The RMS Lusitania was sunk on 7 May 1915 by a torpedo fired without warning from a German submarine just off the Irish coast with the loss of 1,198 lives, including 128 American civilians. The liner went down in just 18 minutes and the loss of civilian life enraged US public opinion and hastened American’s entry into the first world war.

    • Afghan opium production explodes despite billions spent, says US report

      A report released Wednesday by Washington’s Afghanistan war watchdog has found that the billions spent by the State and Defense departments on counter-narcotics since 2002 has been for nought. Opium-poppy cultivation takes up 209,000 hectares (516,230 acres) of land in Afghanistan, a 36% increase since 2012.

    • Pacific Ocean Marshall Islands launch lawsuits against nations with nuclear arms over testing effects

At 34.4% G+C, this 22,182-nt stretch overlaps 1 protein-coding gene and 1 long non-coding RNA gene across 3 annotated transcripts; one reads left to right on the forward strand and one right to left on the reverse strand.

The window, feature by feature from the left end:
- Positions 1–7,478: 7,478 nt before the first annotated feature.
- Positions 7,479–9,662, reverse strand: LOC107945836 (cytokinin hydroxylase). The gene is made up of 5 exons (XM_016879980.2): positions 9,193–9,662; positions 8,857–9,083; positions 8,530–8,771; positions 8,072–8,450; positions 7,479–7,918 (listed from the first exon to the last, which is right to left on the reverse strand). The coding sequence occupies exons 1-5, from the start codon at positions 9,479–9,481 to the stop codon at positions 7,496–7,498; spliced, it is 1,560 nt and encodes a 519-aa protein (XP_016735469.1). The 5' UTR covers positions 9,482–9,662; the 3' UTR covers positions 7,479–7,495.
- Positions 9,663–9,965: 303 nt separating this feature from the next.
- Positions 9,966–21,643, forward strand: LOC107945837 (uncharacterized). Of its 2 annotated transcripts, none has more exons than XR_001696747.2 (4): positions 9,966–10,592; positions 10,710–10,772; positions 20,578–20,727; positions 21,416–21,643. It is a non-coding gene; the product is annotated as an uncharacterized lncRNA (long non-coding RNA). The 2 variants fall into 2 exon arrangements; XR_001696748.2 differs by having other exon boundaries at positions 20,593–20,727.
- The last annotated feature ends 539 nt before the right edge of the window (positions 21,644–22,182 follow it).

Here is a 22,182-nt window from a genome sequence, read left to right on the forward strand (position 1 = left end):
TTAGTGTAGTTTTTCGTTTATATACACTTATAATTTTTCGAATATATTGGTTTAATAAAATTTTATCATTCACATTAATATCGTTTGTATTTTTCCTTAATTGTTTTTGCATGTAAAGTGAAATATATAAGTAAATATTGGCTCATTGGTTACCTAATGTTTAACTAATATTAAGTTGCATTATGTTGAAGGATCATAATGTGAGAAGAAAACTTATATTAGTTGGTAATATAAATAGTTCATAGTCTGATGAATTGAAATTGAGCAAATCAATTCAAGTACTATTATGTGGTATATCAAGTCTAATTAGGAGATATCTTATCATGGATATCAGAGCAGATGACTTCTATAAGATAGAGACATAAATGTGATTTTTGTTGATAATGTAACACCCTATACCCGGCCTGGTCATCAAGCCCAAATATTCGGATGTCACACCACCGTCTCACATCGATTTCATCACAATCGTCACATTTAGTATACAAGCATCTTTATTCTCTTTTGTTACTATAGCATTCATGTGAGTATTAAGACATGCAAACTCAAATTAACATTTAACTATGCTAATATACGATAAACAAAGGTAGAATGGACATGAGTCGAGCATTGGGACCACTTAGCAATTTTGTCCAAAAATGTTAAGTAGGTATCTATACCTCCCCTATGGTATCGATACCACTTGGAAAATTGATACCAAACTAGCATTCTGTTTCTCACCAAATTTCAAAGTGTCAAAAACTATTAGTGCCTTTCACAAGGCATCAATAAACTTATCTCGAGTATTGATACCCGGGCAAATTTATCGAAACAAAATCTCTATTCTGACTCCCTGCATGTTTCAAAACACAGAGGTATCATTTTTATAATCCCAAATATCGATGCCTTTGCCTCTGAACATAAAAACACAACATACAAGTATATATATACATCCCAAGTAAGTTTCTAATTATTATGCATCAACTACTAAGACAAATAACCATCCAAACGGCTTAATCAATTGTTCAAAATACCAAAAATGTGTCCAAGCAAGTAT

The small Oceanic Marshall Islands is to launch an unprecedented round of lawsuits against nine nations with nuclear arms, including the US, to demand that they meet their obligations to disarm.

  • Transparency Reporting

  • Environment/Energy/Wildlife

    • Safety Failures Pervasive at Site of Mysterious Nuclear Leak

      U.S. government’s own report faults declining safety culture for release of radiation at troubled New Mexico dump

    • US corn yields are increasingly vulnerable to hot, dry weather, study shows

      The study, which appears in the journal Science, was led by Stanford’s David Lobell, associate professor of environmental Earth system science and associate director of the Center on Food Security and the Environment. “The Corn Belt is phenomenally productive,” Lobell said, referring to the region of Midwestern states where much of the country’s corn is grown. “But in the past two decades we saw very small yield gains in non-irrigated corn under the hottest conditions. This suggests farmers may be pushing the limits of what’s possible under these conditions.”